Saturday, February 12, 2011

A Field of Dreams

As a kid we all had lived dual lives. There were lives lived inside the classroom, where the importance of academic excellence was drilled down into our heads - how solving math problems, memorizing multiplication tables, mugging up dates taught in history classes, racking our brains on trigonometry and Pythagoras theorems would help us secure a future with a prestigious degree (as in B.E) and would lay a foundation for a "golden" career (as in Software programming). Then there was the other life, the one outside the classroom inside a playing field, where for that two hours in a day we chose to forget and not care about math equations, the history of India, the state capital of Nagaland, and countries that lay near the equator. For that brief moment we became what we wanted to be, the Superstars of the game we adored - Cricket.

Everyday as I walk past the playground that once existed nearby my home, there seeps in a feeling of nostalgia. I never was an "outdoor sports" kind of person. I was always the last guy to be picked in any team, I never owned a cricket bat, I was too scared of fast bowling, I could not remember more than two instances where I could have held on to a ball without dropping it. To sum it up, I was picked only because my mother was a teacher at the school where most of the kids studied. My only attempt to stop a ball would be to awkwardly cover my face in a flash when it was hit toward me. It would be hard to even fathom how a boy who could not hold the bat, nor throw a ball be picked in a team. When the boys around me would be playing the game with a seriousness that involved making strategies in a huddle for the 12-year old Master Blaster of the neighborhood who played with a picture-perfect cover drive that even Sachin would be proud of, I on the other hand played the game with a callousness. Imagine the Joker playing the game of cricket, he would cackle away heinously with every attempted wild swing of the bat that would miss the ball by almost a yard, well that was me. The captain of my team, which always ended up losing would often be chastised for having picked me in the team, but the poor lad had no other option but to fend for me, for he had a Social Sciences assignment to be submitted the next morning... to my mother.

And come summer vacations we all would turn into cricketers with a seriousness as if we are having plans of participating in the world cup. With the sun beating down our backs and the worry of summer projects to be submitted postponed to the last days of the vacation, we would enter the playing field as Men on a Mission, ignoring our mothers' call to come home on time for lunch. The seriousness of the other lads at times would turn out to be infectious as I would whole-heartedly make efforts to catch the ball, but the results would be the same nevertheless. We played till the Sun got tired of witnessing our play and would decide to go to bed, the rest of the evening would be spent with the boys in the dimly lit field strategizing for the next day's play. And as I went to bed, I would make a note of the scores I made for the day in a log book - 1, 3, 4, 12, 5.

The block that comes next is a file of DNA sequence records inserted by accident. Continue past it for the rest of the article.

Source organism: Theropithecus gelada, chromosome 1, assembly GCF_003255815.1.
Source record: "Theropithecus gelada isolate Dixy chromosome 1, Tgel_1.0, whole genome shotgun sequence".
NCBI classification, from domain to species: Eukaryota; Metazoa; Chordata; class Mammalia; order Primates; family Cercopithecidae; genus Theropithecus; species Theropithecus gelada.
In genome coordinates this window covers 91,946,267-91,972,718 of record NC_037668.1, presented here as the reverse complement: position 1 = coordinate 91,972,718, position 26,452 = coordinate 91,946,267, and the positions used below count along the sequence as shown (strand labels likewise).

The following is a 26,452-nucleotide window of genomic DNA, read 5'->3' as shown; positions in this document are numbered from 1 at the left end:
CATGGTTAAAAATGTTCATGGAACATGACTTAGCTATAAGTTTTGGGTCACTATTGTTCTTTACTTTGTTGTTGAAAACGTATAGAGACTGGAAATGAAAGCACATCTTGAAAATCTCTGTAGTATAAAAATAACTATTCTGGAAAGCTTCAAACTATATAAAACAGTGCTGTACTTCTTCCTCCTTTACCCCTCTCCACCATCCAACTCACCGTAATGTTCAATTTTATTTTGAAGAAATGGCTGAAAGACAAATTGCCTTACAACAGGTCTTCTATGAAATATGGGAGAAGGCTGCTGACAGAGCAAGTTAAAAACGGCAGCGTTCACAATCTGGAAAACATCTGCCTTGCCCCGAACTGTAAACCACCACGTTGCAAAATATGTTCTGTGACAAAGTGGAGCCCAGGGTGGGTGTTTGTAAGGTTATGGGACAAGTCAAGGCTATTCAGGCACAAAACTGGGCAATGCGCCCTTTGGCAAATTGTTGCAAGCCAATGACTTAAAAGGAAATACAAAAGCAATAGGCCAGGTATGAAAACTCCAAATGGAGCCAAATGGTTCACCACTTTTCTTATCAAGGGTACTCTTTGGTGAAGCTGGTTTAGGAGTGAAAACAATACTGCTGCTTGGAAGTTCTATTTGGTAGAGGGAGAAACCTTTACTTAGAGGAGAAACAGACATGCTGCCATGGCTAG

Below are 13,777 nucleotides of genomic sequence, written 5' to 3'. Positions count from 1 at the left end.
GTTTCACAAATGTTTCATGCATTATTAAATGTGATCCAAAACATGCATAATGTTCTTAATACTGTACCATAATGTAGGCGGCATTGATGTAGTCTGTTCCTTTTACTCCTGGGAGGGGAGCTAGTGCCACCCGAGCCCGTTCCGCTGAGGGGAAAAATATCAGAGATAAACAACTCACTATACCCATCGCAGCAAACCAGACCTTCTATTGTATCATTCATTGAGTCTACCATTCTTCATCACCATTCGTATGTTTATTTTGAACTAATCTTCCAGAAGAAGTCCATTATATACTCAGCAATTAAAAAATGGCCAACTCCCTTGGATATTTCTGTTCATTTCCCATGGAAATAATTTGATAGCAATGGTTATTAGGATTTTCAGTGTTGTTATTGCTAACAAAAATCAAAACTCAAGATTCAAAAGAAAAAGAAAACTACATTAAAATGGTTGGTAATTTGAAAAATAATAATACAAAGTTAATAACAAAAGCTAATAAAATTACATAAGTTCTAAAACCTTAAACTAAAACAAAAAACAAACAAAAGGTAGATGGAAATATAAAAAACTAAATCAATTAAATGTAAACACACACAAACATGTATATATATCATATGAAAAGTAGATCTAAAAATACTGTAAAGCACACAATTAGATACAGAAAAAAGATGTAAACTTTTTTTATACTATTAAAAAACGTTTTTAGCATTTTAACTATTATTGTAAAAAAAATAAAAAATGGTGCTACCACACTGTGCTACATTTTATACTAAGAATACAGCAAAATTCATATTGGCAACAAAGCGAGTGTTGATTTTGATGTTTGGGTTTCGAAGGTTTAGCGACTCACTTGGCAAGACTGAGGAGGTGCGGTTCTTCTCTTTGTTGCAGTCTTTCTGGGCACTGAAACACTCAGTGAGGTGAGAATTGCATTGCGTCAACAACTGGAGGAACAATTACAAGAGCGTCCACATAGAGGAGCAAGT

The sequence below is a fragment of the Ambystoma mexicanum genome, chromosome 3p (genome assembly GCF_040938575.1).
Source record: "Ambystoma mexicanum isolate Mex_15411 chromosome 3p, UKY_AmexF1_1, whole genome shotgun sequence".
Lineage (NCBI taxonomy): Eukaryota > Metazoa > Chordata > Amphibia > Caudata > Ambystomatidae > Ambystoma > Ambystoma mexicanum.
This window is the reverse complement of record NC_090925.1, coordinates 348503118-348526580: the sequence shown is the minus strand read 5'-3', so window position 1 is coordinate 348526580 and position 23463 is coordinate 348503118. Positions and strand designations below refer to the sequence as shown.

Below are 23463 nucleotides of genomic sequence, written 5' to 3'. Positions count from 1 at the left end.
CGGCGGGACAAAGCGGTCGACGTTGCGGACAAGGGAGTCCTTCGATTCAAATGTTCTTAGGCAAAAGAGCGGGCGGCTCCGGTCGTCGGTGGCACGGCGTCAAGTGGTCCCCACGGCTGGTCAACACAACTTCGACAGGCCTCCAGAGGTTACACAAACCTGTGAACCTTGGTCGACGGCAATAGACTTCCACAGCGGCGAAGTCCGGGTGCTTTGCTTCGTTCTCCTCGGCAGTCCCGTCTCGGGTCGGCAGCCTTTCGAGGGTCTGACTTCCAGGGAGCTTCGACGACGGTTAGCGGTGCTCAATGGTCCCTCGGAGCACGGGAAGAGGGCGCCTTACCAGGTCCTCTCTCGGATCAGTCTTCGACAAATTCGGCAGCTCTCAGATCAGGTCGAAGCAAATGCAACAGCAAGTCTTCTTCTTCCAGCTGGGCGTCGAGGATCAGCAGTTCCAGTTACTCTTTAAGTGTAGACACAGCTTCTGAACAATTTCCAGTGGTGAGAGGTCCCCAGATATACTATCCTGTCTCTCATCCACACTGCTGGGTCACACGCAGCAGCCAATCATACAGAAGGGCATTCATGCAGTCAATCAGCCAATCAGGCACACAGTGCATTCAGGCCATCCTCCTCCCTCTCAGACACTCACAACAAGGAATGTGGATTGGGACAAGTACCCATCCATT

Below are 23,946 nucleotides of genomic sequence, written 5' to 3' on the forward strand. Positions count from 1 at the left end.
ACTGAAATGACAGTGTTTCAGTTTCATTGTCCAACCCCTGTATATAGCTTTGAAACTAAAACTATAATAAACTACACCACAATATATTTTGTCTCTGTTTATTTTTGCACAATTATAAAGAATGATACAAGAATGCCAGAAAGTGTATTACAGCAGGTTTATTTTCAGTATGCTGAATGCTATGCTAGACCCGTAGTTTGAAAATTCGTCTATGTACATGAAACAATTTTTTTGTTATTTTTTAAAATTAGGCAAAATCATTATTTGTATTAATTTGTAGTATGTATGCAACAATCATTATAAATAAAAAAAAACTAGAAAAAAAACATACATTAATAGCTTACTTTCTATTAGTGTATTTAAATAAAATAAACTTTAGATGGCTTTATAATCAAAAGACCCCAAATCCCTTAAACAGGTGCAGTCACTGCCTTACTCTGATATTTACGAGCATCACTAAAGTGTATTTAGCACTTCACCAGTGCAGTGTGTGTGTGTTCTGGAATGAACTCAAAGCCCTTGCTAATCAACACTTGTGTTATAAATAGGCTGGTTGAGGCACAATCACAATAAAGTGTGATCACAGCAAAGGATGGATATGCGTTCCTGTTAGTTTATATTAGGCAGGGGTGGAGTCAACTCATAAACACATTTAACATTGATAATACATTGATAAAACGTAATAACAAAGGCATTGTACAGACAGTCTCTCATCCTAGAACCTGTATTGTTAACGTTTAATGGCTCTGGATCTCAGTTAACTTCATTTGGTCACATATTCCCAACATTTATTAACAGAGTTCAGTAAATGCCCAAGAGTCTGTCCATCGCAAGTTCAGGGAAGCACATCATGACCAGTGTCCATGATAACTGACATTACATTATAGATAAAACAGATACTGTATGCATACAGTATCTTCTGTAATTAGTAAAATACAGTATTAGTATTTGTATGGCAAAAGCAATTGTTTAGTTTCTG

There was something about that field which made us young boys act like men and grown men act like boys once we stepped on it. The field had something mystical about it, for a brief moment of time in a day we boys stopped worrying about homeworks and assignments and exams, for a brief moment of time the men would stop worrying about their job and responsibilities, for a brief moment they would have regained their lost childhood. It was the thrill of playing the game we loved along with the people we knew that made us vibrant. It was the glorious sun, it was the thrill of playing in front of the neighborhood, to be applauded by the people we knew that made us play those expansive strokes we saw on T.V. It was an era when we hadn't heard of the Internet, let alone Youtube as we tried to match each shot, each delivery and each jump to what we had seen on the television the last night.

With the girls in the neighborhood keeping an eye on the proceedings, that was as good a reason as any for a few of us to jump around and act like we were captaining our national team. We would do a few lunges and a few stretches nonchalantly as if the fate of the team depended on the strengths of our shoulders, the claps and the encouragement from the neighborhood uncles and aunts and their daughters would only make us act more like the cricketers we saw on T.V, as we chewed our gum even more stylishly with the mouths doing a complete circle, and a huddle held after every delivery bowled to discuss the field placement, add to that a "C'mon boys!" with an Aussie accent shouted every minute any outsider would feel like they were watching a match going on between future international stars.

But as years grew along so did we, and with that changed our responsibilities and priorities. The field that once lay beside my home is now encroached with apartments and a lot of houses. The Playstations and the X-boxes have now become our virtual playground. No more do I hear young boys crying in anguish over a dropped catch, no more do I hear grown men shouting instructions on how to bowl, no more do I hear kids embrace each other over a match won shouting in joy, basking in their moment of glory. Yet, if I prick my ears up as I walk past the field, I could still hear that roar of joy, those claps of the neighborhood and the shout of an enthusiastic kid yelling "C'mon boys!" egging up his other mates.

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